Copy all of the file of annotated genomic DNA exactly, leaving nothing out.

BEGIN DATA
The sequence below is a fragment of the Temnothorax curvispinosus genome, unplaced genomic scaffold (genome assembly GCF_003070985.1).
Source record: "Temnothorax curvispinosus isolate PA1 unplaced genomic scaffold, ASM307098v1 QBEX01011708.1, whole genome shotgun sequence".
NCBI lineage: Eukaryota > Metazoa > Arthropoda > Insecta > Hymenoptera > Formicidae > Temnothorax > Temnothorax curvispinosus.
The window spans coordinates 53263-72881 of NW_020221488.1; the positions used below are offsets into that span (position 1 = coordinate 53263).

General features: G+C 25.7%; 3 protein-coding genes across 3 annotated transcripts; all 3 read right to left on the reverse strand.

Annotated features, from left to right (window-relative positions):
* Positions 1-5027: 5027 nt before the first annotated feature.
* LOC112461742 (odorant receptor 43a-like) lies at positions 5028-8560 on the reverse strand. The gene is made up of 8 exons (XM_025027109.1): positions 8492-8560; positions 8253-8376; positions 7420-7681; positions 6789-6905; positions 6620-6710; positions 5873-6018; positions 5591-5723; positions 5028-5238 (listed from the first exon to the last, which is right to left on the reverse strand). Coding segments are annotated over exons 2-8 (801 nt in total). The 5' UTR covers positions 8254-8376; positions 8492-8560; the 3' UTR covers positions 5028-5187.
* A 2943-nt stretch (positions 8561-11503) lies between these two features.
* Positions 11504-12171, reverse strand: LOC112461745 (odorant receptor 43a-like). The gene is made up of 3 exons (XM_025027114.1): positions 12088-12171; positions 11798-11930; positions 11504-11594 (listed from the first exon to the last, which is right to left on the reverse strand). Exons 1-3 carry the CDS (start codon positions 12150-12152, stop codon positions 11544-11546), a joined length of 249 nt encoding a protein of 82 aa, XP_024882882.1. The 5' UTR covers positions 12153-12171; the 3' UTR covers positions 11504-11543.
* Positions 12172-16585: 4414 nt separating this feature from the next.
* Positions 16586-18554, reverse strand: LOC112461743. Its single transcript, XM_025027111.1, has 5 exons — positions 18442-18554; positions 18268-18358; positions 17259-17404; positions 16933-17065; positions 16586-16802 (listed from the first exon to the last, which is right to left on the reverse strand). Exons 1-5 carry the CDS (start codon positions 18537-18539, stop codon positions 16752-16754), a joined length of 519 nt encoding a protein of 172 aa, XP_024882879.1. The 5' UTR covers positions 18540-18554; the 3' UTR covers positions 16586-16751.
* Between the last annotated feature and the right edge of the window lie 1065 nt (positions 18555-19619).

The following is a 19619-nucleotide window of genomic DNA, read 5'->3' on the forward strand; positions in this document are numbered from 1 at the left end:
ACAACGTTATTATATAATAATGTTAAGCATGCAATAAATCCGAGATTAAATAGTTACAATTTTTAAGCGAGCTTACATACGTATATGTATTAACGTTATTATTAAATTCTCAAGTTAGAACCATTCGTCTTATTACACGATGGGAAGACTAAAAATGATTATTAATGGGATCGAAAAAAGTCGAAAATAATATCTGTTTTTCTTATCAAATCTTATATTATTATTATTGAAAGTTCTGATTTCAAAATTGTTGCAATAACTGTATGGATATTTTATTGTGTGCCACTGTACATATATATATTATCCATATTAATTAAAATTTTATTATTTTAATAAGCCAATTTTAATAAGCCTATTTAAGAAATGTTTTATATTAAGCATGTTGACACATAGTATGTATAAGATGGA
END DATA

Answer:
The sequence below is a fragment of the Temnothorax curvispinosus genome, unplaced genomic scaffold (genome assembly GCF_003070985.1).
Source record: "Temnothorax curvispinosus isolate PA1 unplaced genomic scaffold, ASM307098v1 QBEX01011708.1, whole genome shotgun sequence".
NCBI lineage: Eukaryota > Metazoa > Arthropoda > Insecta > Hymenoptera > Formicidae > Temnothorax > Temnothorax curvispinosus.
The window spans coordinates 53263-72881 of NW_020221488.1; the positions used below are offsets into that span (position 1 = coordinate 53263).

General features: G+C 25.7%; 3 protein-coding genes across 3 annotated transcripts; all 3 read right to left on the reverse strand.

Annotated features, from left to right (window-relative positions):
* Positions 1-5027: 5027 nt before the first annotated feature.
* LOC112461742 (odorant receptor 43a-like) lies at positions 5028-8560 on the reverse strand. The gene is made up of 8 exons (XM_025027109.1): positions 8492-8560; positions 8253-8376; positions 7420-7681; positions 6789-6905; positions 6620-6710; positions 5873-6018; positions 5591-5723; positions 5028-5238 (listed from the first exon to the last, which is right to left on the reverse strand). Coding segments are annotated over exons 2-8 (801 nt in total). The 5' UTR covers positions 8254-8376; positions 8492-8560; the 3' UTR covers positions 5028-5187.
* A 2943-nt stretch (positions 8561-11503) lies between these two features.
* Positions 11504-12171, reverse strand: LOC112461745 (odorant receptor 43a-like). The gene is made up of 3 exons (XM_025027114.1): positions 12088-12171; positions 11798-11930; positions 11504-11594 (listed from the first exon to the last, which is right to left on the reverse strand). Exons 1-3 carry the CDS (start codon positions 12150-12152, stop codon positions 11544-11546), a joined length of 249 nt encoding a protein of 82 aa, XP_024882882.1. The 5' UTR covers positions 12153-12171; the 3' UTR covers positions 11504-11543.
* Positions 12172-16585: 4414 nt separating this feature from the next.
* Positions 16586-18554, reverse strand: LOC112461743. Its single transcript, XM_025027111.1, has 5 exons — positions 18442-18554; positions 18268-18358; positions 17259-17404; positions 16933-17065; positions 16586-16802 (listed from the first exon to the last, which is right to left on the reverse strand). Exons 1-5 carry the CDS (start codon positions 18537-18539, stop codon positions 16752-16754), a joined length of 519 nt encoding a protein of 172 aa, XP_024882879.1. The 5' UTR covers positions 18540-18554; the 3' UTR covers positions 16586-16751.
* Between the last annotated feature and the right edge of the window lie 1065 nt (positions 18555-19619).

The following is a 19619-nucleotide window of genomic DNA, read 5'->3' on the forward strand; positions in this document are numbered from 1 at the left end:
ACAACGTTATTATATAATAATGTTAAGCATGCAATAAATCCGAGATTAAATAGTTACAATTTTTAAGCGAGCTTACATACGTATATGTATTAACGTTATTATTAAATTCTCAAGTTAGAACCATTCGTCTTATTACACGATGGGAAGACTAAAAATGATTATTAATGGGATCGAAAAAAGTCGAAAATAATATCTGTTTTTCTTATCAAATCTTATATTATTATTATTGAAAGTTCTGATTTCAAAATTGTTGCAATAACTGTATGGATATTTTATTGTGTGCCACTGTACATATATATATTATCCATATTAATTAAAATTTTATTATTTTAATAAGCCAATTTTAATAAGCCTATTTAAGAAATGTTTTATATTAAGCATGTTGACACATAGTATGTATAAGATGGA